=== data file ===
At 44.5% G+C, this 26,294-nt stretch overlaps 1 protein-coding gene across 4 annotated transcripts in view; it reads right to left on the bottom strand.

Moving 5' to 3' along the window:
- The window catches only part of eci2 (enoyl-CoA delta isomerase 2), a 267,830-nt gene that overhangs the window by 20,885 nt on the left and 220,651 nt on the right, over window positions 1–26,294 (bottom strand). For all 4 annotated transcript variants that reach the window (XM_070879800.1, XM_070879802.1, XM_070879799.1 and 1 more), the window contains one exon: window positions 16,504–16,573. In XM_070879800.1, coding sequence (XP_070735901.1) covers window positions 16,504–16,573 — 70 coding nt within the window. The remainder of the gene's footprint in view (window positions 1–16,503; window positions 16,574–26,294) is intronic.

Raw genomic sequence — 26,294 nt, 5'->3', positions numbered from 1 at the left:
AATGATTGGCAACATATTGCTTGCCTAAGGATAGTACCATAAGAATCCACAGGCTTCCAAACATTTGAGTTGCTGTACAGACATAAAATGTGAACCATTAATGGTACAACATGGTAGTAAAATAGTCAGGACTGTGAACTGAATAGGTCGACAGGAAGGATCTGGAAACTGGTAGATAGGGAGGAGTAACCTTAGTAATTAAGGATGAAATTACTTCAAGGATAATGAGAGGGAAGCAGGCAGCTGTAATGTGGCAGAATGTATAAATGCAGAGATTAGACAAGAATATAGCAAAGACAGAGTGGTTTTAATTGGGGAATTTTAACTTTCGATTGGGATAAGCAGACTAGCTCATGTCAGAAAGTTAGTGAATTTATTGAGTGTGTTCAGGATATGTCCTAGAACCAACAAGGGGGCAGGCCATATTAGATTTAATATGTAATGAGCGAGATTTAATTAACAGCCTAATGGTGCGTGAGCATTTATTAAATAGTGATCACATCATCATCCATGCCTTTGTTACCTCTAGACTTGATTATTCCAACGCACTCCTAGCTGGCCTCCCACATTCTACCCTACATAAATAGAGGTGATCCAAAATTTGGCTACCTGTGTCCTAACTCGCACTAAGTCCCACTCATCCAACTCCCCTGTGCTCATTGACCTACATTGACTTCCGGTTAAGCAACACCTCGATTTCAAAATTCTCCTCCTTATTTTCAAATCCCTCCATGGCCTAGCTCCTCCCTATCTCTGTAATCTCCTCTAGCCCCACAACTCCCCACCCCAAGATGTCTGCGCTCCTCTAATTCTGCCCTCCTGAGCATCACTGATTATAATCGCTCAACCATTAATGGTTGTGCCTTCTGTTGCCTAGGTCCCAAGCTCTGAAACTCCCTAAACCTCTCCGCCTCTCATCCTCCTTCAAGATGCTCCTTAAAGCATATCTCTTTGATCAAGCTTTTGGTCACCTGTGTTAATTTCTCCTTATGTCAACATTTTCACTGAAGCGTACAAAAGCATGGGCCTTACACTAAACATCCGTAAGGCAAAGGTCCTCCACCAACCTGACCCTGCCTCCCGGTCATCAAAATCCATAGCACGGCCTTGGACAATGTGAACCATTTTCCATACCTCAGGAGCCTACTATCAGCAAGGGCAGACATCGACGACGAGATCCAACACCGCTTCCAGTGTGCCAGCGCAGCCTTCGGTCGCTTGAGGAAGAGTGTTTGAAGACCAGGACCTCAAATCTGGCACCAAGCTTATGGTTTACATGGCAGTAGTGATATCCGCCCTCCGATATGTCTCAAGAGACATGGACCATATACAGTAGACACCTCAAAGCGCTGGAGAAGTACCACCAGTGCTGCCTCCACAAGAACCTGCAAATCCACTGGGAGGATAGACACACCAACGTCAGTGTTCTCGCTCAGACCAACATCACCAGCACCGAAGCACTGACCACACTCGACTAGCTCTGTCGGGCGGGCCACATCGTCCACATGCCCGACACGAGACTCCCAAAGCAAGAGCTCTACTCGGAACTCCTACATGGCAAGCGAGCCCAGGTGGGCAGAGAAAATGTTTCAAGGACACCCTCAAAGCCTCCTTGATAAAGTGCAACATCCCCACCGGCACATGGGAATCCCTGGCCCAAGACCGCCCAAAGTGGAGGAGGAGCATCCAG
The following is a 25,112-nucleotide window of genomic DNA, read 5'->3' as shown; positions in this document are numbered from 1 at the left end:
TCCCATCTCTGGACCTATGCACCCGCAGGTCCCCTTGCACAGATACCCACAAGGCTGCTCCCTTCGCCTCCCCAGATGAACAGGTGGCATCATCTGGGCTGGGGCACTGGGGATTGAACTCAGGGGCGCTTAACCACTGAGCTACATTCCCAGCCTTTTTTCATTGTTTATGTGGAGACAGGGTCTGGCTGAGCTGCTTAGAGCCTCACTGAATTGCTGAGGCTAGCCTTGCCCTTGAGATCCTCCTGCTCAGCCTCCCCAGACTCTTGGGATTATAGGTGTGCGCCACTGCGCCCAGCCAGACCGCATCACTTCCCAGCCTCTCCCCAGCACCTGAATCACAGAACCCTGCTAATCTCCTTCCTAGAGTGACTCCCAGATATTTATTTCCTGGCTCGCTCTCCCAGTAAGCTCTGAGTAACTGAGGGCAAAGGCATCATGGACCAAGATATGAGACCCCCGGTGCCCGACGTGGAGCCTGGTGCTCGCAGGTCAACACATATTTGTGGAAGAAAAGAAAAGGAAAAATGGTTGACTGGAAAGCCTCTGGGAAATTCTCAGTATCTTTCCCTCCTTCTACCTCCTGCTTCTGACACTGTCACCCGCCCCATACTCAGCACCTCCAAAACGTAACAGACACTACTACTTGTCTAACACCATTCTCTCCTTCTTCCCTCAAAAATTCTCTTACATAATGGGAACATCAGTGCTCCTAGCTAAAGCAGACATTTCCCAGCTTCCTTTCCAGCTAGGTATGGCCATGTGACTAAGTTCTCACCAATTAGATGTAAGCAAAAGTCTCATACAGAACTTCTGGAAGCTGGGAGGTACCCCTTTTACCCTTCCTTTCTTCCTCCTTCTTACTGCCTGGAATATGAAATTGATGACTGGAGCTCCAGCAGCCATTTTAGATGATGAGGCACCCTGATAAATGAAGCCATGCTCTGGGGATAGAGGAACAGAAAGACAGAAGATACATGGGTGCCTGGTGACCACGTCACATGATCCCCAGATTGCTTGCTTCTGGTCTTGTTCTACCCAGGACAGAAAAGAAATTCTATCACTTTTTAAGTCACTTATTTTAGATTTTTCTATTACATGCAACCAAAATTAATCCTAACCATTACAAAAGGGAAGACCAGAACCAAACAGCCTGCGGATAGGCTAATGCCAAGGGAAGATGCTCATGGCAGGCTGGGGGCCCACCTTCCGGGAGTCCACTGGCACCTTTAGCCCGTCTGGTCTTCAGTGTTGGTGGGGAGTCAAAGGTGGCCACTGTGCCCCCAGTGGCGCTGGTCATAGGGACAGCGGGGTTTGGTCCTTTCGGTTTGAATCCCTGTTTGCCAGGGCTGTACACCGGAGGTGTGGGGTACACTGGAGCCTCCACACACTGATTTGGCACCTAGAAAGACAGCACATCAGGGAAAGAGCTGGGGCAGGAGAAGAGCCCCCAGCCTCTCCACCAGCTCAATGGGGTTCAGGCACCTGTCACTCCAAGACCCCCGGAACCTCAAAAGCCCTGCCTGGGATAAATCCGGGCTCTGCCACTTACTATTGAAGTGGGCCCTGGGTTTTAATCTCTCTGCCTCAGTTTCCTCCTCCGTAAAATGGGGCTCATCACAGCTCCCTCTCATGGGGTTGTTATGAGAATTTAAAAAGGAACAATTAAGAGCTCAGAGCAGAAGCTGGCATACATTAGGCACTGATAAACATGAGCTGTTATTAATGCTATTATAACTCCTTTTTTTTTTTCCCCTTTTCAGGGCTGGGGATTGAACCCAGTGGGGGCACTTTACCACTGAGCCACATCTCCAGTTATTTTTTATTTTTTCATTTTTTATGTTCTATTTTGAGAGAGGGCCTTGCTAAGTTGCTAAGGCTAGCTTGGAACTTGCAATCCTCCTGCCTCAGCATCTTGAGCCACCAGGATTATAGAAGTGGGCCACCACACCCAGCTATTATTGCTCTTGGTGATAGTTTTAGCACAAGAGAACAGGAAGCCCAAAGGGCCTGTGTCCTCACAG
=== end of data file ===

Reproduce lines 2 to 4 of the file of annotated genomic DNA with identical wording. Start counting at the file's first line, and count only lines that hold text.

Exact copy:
Moving 5' to 3' along the window:
- The window catches only part of eci2 (enoyl-CoA delta isomerase 2), a 267,830-nt gene that overhangs the window by 20,885 nt on the left and 220,651 nt on the right, over window positions 1–26,294 (bottom strand). For all 4 annotated transcript variants that reach the window (XM_070879800.1, XM_070879802.1, XM_070879799.1 and 1 more), the window contains one exon: window positions 16,504–16,573. In XM_070879800.1, coding sequence (XP_070735901.1) covers window positions 16,504–16,573 — 70 coding nt within the window. The remainder of the gene's footprint in view (window positions 1–16,503; window positions 16,574–26,294) is intronic.

Raw genomic sequence — 26,294 nt, 5'->3', positions numbered from 1 at the left: